Crohn’s Disease is on the rise: Could drug repurposing help?

By Jinhan Kim, Co-founder and CEO, Standigm
Twitter: @standigm

The number of patients with Crohn’s Disease (CD) is set to rise from 1.4 million to 1.55 million or 7% in 2029 across France, Germany, Spain, UK and the U.S. The prevalence of CD is the highest in the U.S. at 243 cases per 100,000 persons. CD is an idiopathic chronic, transmural inflammatory process of the bowel that can affect any part of the gastrointestinal tract from the mouth to the anus.

While the cause of CD remains unknown, many factors have increased the incidence of CD alone or in tandem with ulcerative colitis (UC) as part of Inflammatory Bowel Disease (IBD) that are the direct result of industrialization, urbanization, a Western lifestyle and other environmental factors.

Consuming red meats, fried foods, sugary beverages and refined carbohydrates are all associated with a higher risk of developing CD. Although no single environmental factor causes CD, research suggests that other environmental factors contribute to disease risk including genetic susceptibility, microbial factors, intestinal immune system defects and smoking. In fact, tobacco smokers are more likely than non-smokers to have a disease relapse after surgery.

A Western diet may change the gut flora, increasing the prevalence of CD because they impair gut resistance to bacteria, toxins and additives found in processed food. In addition, severe food poisoning can cause CD later in life. One study found that demonstrated anxiety induced micro-RNAs can decrease the inflammatory response, and may be a possible link between stress and the development of CD.

Canada and the U.S. are the highest-ranking countries for fast food consumption. These countries also have a significant presence of chemical pollution and a relatively high smoking population.

The limitations of current therapies

CD therapies are designed to suppress patients’ malfunctioning inflammatory immune system responses. The main drawback of TNF-alpha inhibitors is that not all CD patients respond to them. Only one-third of patients are in remission with the medications while another one-third are unresponsive. In the long term, approximately half of patients cease using anti-TNFs because they have proven ineffective. In late-stage clinical trials, numerous medications that target various immunological and inflammatory mediators have been found to be ineffective.

There is also a small, but significant probability of having a serious opportunistic infection while using anti-TNF therapy. A patient’s immunity may be lowered by predisposing conditions such as an underlying illness or medical treatment, allowing the organism to spread an infectious disease. There is also an increased risk of opportunistic infection related to immunomodulatory therapy (e.g., corticosteroids, methotrexate, azathioprine) and biological therapy (e.g., anti-TNF drugs and other monoclonal antibodies), especially when administered combined.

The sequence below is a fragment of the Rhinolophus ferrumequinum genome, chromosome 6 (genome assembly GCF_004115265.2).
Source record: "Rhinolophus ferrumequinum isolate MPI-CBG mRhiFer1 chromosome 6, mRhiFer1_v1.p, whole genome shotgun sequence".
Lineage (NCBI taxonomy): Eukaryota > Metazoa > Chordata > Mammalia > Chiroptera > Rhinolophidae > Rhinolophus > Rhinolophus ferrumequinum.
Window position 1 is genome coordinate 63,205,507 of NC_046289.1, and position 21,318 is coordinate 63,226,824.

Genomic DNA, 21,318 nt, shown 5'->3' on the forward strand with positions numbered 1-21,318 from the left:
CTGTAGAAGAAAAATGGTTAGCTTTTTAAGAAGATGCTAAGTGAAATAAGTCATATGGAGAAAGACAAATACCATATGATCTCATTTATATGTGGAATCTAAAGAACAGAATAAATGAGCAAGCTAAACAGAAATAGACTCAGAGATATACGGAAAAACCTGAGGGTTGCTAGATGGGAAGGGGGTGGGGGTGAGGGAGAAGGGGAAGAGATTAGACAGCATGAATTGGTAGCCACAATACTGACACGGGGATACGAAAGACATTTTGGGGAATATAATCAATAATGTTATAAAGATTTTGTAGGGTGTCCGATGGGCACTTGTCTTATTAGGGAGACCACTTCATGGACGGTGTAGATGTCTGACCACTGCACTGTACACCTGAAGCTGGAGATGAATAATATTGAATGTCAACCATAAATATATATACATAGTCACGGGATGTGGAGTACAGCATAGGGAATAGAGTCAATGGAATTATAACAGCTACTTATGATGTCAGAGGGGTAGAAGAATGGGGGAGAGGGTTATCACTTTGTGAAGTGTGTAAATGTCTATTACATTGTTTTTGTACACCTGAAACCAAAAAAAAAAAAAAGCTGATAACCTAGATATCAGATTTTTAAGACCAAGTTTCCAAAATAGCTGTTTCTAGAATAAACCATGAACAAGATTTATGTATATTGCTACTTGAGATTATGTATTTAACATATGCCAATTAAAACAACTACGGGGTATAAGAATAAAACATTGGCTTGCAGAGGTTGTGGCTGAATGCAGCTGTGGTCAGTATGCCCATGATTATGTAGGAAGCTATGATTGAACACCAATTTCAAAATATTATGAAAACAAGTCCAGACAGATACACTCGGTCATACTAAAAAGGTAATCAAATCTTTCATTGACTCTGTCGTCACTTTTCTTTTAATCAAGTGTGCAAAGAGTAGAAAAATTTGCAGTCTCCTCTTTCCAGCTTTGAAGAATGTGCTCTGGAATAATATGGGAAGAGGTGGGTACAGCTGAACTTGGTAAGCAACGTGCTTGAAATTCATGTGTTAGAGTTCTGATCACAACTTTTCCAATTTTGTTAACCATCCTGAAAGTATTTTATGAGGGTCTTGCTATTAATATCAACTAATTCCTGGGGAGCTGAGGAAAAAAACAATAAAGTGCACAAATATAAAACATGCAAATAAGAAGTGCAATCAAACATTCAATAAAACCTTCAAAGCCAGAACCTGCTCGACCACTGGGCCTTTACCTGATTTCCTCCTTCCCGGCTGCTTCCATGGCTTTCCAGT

Anti-TNF therapy is also linked to an increased risk of bacterial infections. Histoplasmosis and blastomycosis reports have increased with the use of anti-TNF therapy. Anti-TNF therapy has also been linked to both primary and reactivated fungal infections. Inhibition of TNF-α can theoretically increase the risk of viral infections but has only recently become an increased area of research. Anti-TNF therapy should always be withheld until an active pneumococcal infection is treated. Anti-TNF therapy may impair the response to pneumococcal vaccination, so the vaccine is usually recommended at least two or three weeks prior to starting anti-TNF therapy.

Drug repurposing provides a faster track to treatment

Drug repurposing provides a more efficient means of discovering a new treatment for a disease or disorder than discovering a novel drug. Unlike a novel therapy, a repurposed drug may be approved or not proven to be sufficiently effective in clinical trials. Either way, repurposed drugs have proven to offer some level of stability and the use of an existing drug reduces the development period. Pharmaceutical companies benefit monetarily from the drug’s repurposing because the drug is applied to a wider range of diseases or disorders. It is also more cost-effective for patients and insurance companies than a novel drug.

For example, we engaged in collaborative research with SK Chemicals in which we identified and validated repurposed drug candidates for Rheumatoid Arthritis. Since these candidates are likely to have anti-inflammatory and antirheumatic properties, they were expected to be effective therapies for CD. After conducting basic validations, we filed a patent and are now in discussions with SK Chemicals regarding further CD studies.

We’ve found that AI is a necessary tool for both drug discovery and repurposing given the sheer amount of complexity involved in such research, including the vast numbers of possible diseases, disorders, treatments, side effects, contraindications, and more. The AI platform contains a predictive algorithm that learns hidden patterns between transcriptomic profiles and drug indications and predicts unknown novel indications of existing drugs based on their perturbed gene expression profiles. The two other models include a drug-target binding prediction model and a biological knowledge graph based on a therapeutic prediction model.

We’ve used the same tools for other research projects, including AI-driven drug candidates which target Mitochondrial diseases, Parkinson’s Disease, NASH, and cancer, respectively. With the help of AI, it’s possible to expedite the discovery of novel and repurposed treatments, bringing new rays of hope to doctors and patients alike.